I'm supposedly part of Generation Y. And I can see some of those Gen Y traits in me... independent, entrepreneurial, lifestyle-centred, fairly media savvy and often anti-establishment. What I don't have is that Gen Y confidence when it comes to career and social media stuff.

There's this guy of my generation (I think he's three years younger than me) who is also a journo. He covers all sorts of stuff, from politics to music, and he has hectic opinions on everything, which he broadcasts to the world at large through his articles and social media.

He gets equally hectic comments in response, but he carries along quite merrily. I admire him for his writing skills and his guts. But sometimes I also read an article he's written and think it's really immature or just overly dramatic for the sake of being dramatic.

I still feel wet behind the ears in the media world. I've only been writing for five years. Some hacks out there have been doing this for five or six decades. They know everything about everything. It's awe-inspiring. And I have deep respect for the experience of age (another factor that makes me think I'm in the wrong generation).

I could never just hold forth on serious matters like news and politics and expect everyone to listen. This guy does. And people do listen. People take him very seriously.

And I feel both jealous of him and extremely relieved that I'm not him. It must be lovely to have such influence, but what a lot of responsibilty! Although, as a Gen Y dude, he seems happy to assume that the effect his work has on other people is their issue to deal with.

Another very non Gen Y trait in me is that I am suspicious of social media. Yes, I use it. I'm on Twitter, Blogger, LinkedIn and even (grudgingly) on Facebook. I enjoy it (except Facebook, which I pretty much ignore). But I don't trust it. I am very cautious about what I say (maybe not so much on this blog, but definitely on Twitter).

I cannot tell you how many times I have started a Tweet and then deleted it halfway through, because in my mind the internet is forever and I'm not sure I want that trivial Tweet to be around forever.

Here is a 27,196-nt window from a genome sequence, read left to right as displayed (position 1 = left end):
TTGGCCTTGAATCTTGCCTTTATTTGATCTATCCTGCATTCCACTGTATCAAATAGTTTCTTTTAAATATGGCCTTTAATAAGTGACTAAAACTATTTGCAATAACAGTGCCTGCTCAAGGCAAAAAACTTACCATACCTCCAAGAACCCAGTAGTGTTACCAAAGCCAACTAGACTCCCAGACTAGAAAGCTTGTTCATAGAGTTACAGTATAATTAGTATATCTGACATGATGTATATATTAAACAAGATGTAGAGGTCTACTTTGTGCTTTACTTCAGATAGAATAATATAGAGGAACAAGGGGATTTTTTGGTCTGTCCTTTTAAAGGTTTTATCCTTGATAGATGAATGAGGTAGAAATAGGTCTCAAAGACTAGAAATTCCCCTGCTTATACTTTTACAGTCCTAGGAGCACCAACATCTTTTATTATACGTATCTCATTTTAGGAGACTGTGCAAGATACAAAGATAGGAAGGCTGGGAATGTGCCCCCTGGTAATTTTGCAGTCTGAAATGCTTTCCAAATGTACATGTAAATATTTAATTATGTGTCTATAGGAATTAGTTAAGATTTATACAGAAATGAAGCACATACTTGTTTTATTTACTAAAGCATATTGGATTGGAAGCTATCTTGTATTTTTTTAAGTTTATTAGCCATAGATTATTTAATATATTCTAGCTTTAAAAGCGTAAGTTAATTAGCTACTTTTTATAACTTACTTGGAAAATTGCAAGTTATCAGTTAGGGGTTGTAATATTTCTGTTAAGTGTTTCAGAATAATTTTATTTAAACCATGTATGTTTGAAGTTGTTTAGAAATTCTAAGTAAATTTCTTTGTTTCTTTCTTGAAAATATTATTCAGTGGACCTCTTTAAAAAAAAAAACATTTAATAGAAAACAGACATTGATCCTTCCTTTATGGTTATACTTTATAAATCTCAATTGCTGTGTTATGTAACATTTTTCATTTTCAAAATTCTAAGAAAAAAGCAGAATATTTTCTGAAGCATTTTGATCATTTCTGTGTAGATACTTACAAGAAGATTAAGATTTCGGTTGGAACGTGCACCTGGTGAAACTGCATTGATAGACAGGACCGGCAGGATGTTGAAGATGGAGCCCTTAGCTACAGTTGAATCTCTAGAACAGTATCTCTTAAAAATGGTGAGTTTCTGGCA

Friends and colleagues my age Tweet about all sorts of things, some of which I would never dream of mentioning IRL, nevermind online (another characteristic of older generations). They blab about their jobs, their bosses, their sex lives, the annoying things their kids and partners do... I won't go there. I won't even go near there. In fact, I suffer from acute post-Tweet stress disorder.

As soon as I've posted a Tweet, I start to wonder what people will think when they read it (I'm sometimes like this with blog posts too and will come back and edit a few times after publishing). Will they think I'm making light of serious issues? Will my clients judge me on my opinions? Will my sense of humour offend someone?

And, much as I wish that I had the confidence to Tweet in peace, I would also rather be OTT about protecting my friends' and family's privacy and my business reputation than become a fun-to-read-because-it's-just-so-inappropriate fount of useless TMI fluff. And that is what convinces me that I should actually be 45 years old.

Well, that and the fact that I choose Women & Home Magazine over the mags targeted at my age group and have recently taken up knitting again.

Tuesday, 2 August 2011

Renovations & Recommendations

I'm big into social buying and am signed up to Groupon, WiCount and now Daddy's Deals. They're having a competition where you can win a fab adventure for you and three friends along with loads of other cool prizes, so if you want to enter too... click this magic button:

Daddy's Deals — with love from kulula.com


Ended my work day well today - got a phone call from a potential new client. She was given my number and a recommendation by one of my current favourite clients.

It's awesome to get people phoning wanting to offer me work at any point, but it's especially awesome when it's thanks to a recommendation from a client. And it's even more fabulous when it's my favourite client.

Yes, a good end to the day. Which is lovely, considering all the mess and foolishness in my house at present. At least we have a new plumber!

Friday, 29 July 2011

General Chaos et al


General Chaos and his troops have invaded our house. Major Mess has taken up headquarters in our spare bedroom while Private Breakdown was allegedly crying in the downstairs toilet, although there is no hard evidence to substantiate this rumour.

Yes, renovations are on the go, despite our plumber failing to show up yesterday as agreed and our tile-remover dude being three hours late today. Still, at least the process has begun. Now we just need to find another plumber and somehow stick to deadline and budget. And I must learn to be able to think in a house filled with noise and dust.